When the poorest of the poor taste the benefit of the free market system, they will never settle for a government that won’t let them have access to that system.

During the visit to Rwanda, Ford and his family had dinner with the country’s President, Paul Kagame (who still holds the office today). “He said to me, ‘If we can create an economy based on the rule of law, zero tolerance for corruption, a respect for the capital that is invested, and the right of the people that have invested it to make a profit and keep that profit — we can actually change the nation.’

Some of President Kagame’s thoughts really resonated for Ford: “He said, ‘When the poorest of the poor taste the benefit of the free market system, they will never settle for a government that won’t let them have access to that system.’” That summary, says Ford, “is one of the great distillations of truth I had ever heard.”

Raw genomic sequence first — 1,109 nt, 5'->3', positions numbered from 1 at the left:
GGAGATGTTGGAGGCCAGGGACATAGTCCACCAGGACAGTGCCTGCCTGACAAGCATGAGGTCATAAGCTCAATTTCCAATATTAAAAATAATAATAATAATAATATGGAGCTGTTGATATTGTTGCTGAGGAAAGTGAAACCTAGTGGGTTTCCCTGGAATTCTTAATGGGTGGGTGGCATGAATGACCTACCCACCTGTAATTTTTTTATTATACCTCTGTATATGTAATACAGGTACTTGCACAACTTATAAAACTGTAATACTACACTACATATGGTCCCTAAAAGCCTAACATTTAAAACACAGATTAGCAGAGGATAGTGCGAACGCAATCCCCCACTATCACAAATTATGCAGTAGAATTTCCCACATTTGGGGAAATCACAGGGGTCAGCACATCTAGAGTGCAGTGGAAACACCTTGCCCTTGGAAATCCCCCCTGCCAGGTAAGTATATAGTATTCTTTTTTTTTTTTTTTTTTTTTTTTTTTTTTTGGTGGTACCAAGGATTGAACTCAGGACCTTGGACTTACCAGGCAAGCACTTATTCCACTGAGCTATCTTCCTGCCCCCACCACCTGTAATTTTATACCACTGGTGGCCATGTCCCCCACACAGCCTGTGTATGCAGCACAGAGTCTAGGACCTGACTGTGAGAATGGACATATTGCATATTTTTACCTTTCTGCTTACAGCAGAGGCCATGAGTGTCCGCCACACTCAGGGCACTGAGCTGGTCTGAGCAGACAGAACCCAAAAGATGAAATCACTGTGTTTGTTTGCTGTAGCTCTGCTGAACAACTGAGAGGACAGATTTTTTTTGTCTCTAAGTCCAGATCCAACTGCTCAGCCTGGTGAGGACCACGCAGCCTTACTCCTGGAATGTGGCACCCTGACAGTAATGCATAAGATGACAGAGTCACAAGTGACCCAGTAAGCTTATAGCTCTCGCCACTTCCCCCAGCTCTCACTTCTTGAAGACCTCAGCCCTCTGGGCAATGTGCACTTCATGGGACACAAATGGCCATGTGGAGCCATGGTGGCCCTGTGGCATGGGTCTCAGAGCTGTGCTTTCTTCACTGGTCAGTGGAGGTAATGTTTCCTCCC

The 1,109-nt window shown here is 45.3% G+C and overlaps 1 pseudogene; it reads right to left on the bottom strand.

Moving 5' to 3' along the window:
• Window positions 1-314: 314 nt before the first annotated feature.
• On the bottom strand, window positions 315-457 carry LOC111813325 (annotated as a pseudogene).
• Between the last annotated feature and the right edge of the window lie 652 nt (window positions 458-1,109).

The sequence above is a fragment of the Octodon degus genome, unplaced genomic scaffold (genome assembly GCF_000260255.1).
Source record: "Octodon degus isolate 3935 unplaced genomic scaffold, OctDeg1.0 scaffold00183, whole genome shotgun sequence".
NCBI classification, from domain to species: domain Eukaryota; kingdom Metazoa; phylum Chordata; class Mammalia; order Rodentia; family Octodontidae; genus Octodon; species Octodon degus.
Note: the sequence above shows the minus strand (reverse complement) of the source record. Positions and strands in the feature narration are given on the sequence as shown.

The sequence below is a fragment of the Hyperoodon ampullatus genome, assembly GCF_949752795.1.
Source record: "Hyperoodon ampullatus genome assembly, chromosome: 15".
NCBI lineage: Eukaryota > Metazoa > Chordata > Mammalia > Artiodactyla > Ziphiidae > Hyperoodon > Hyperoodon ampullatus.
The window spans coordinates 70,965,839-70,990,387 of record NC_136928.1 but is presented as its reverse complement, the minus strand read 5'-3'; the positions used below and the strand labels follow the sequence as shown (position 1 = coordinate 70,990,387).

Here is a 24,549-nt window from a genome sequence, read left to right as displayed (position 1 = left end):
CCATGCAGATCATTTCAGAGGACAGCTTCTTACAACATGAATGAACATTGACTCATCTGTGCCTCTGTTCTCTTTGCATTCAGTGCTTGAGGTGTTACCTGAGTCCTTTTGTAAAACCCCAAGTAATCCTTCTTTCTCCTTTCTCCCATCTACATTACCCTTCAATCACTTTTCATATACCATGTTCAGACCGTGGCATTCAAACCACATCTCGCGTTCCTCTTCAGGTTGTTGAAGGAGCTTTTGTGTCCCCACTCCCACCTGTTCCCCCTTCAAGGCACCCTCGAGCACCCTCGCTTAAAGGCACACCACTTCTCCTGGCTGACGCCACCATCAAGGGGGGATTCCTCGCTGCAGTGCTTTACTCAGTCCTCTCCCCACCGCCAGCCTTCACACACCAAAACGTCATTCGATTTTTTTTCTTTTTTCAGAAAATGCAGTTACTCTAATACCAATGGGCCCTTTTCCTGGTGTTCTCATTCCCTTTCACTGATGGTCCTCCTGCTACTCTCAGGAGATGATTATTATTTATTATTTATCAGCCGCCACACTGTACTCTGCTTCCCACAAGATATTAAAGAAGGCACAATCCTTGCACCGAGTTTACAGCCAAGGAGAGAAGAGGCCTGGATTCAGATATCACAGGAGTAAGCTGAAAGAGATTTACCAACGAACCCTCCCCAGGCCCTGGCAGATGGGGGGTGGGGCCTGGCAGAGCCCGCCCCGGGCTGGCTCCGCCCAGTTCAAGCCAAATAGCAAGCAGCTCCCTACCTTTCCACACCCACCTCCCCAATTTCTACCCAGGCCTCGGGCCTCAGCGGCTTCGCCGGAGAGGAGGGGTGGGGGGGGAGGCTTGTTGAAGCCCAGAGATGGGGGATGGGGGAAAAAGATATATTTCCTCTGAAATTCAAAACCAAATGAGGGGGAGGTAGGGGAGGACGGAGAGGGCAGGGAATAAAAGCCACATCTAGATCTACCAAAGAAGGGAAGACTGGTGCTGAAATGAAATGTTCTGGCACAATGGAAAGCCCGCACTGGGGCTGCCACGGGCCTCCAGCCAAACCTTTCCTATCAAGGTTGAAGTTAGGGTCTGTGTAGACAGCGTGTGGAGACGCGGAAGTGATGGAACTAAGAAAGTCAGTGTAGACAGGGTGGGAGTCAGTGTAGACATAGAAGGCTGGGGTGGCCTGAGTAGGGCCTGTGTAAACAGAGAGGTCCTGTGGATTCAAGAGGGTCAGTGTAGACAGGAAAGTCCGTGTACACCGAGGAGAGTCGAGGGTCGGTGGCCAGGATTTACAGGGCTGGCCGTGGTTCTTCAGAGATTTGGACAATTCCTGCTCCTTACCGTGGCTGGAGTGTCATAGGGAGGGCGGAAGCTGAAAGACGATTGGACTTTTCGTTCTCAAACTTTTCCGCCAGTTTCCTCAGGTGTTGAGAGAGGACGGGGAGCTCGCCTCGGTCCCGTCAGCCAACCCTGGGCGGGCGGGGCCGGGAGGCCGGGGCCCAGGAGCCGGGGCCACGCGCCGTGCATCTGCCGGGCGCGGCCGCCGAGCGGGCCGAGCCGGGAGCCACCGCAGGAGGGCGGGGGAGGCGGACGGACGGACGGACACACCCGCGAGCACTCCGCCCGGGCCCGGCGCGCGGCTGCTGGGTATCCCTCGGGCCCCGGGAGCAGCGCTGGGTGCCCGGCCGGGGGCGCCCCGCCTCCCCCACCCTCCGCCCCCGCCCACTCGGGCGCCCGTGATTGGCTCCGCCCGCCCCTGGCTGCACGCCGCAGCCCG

While Rwanda’s economic transformation, as envisioned by President Kagame, is well underway, it has not been without its obstacles. Even though Rwanda’s transformation into a producer of premium coffee beans was gaining momentum in the mid-2000s, smallholder farmers were still earning subsistence income because of a few international coffee buyers who were keeping prices paid to farmers artificially low. “It was in a moment of rage about the price manipulation and its effect on the smallholder farmers that I decided to get into the coffee business,” says Ford. “I made a commitment to build a coffee plant, to go into economic warfare with these [international buyers].” Thus, Westrock Coffee was born.

In building the business, Ford espoused a direct trade model, paying farmers as much as possible while still enabling the company to make a profit. He launched Rwanda Trading Company, a Westrock subsidiary that operates at origin and works directly with local farmers to buy, mill, process, sell and export Rwandan coffee worldwide. And Westrock created a two-year agri-business training program for farmers.